By Jug Varner
The ranks of those of us who served in WWII are rapidly thinning. Relatively few remain who experienced certain major events: the Japanese sneak attack against Pearl Harbor… President Franklin Roosevelt’s radio address announcing the United States declaration of War the following day… raising the flag over Iwo Jima… D-Day…VE-Day… the atomic bombs that ended the war… VJ-Day… to name a few, including all of our own personal experiences, heroic and otherwise.
June 6, 2006 marked the 62nd anniversary of D-Day - the turning of the war when American and allied forces landed at Normandy and began the struggle for control of the war in Europe that eventually led to VE-Day… Victory in Europe.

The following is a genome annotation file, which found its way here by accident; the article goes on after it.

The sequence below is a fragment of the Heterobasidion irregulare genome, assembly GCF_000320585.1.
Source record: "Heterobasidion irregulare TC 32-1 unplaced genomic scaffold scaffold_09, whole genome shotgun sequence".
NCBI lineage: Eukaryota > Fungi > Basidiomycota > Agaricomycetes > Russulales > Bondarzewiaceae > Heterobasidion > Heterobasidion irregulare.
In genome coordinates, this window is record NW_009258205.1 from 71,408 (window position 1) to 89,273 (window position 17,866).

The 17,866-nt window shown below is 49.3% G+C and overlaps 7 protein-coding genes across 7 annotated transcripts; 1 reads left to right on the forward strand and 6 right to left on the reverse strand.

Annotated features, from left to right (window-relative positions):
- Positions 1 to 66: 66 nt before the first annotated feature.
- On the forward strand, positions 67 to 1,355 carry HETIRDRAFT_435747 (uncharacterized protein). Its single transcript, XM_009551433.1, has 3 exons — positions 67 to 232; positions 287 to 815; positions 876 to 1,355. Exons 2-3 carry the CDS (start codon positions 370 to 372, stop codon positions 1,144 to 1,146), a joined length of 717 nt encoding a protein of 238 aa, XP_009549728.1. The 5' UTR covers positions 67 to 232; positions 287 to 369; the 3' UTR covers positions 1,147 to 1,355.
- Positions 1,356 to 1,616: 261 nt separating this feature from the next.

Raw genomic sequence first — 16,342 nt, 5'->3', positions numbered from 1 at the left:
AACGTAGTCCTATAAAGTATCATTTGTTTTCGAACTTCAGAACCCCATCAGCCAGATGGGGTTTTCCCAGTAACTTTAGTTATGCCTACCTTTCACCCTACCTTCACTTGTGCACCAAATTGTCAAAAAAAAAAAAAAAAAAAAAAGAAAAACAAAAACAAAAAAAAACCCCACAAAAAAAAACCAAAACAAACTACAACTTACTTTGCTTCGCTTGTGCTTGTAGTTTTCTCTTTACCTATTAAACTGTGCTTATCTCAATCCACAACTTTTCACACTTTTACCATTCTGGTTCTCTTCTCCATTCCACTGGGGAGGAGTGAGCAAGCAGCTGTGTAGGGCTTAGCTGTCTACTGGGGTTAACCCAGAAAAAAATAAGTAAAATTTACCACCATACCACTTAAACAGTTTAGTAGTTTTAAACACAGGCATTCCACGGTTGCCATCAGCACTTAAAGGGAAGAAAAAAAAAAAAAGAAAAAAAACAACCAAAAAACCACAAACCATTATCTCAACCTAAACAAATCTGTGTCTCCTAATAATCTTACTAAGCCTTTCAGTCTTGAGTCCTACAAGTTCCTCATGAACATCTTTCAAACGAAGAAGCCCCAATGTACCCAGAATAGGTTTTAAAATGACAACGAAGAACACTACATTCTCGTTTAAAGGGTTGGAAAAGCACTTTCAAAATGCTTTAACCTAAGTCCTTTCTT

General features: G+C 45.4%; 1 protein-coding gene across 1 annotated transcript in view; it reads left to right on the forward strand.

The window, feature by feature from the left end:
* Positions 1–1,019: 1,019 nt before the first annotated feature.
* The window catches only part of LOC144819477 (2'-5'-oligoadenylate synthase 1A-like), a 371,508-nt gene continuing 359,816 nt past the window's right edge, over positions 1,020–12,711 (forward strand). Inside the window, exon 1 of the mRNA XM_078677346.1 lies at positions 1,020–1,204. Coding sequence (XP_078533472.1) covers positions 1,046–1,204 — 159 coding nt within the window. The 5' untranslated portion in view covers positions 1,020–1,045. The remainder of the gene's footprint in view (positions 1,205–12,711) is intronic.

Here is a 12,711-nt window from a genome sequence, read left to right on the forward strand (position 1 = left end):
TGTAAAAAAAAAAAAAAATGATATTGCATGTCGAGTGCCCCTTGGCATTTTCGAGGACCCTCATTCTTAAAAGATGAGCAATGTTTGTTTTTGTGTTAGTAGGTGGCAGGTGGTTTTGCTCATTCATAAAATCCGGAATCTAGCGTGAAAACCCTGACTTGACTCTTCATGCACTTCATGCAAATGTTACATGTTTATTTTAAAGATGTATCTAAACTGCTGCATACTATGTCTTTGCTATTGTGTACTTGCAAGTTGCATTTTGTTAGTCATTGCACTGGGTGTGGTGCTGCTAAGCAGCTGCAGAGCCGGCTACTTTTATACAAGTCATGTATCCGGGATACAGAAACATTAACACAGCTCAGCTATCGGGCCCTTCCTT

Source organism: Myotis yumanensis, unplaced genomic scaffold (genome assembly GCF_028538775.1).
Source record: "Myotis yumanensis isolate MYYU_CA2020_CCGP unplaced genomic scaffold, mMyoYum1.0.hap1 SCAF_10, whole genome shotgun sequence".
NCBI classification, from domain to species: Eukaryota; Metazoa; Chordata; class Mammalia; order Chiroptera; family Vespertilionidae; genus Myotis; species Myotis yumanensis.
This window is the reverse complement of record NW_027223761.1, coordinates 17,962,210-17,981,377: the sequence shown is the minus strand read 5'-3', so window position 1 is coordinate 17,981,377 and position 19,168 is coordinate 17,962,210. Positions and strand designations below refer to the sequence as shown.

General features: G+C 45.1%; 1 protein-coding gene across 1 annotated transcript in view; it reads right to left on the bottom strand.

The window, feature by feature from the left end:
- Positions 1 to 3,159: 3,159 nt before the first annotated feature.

Almost anyone who was serving on active duty at the time can still remember exactly where they were and what they were doing on that memorable day in 1944.
In my own case, I was in my final stage of training as a Naval Aviation Cadet at NAS Corpus Christi, Texas, flying the OS2U Kingfisher seaplane, hoping to graduate in July and go to sea aboard a cruiser or battleship flying this scout-observation aircraft.
We were in the hangar area when a voice on the loudspeaker sounded ATTENTION ALL HANDS… and told us of the exciting news. In those days, television was only a dream and military news came either from newspapers or radio commentators.
There was no “immediate” news in those days, and I might add that few news people were anti-war or anti-administration. A “Liberal” media was practically an unknown.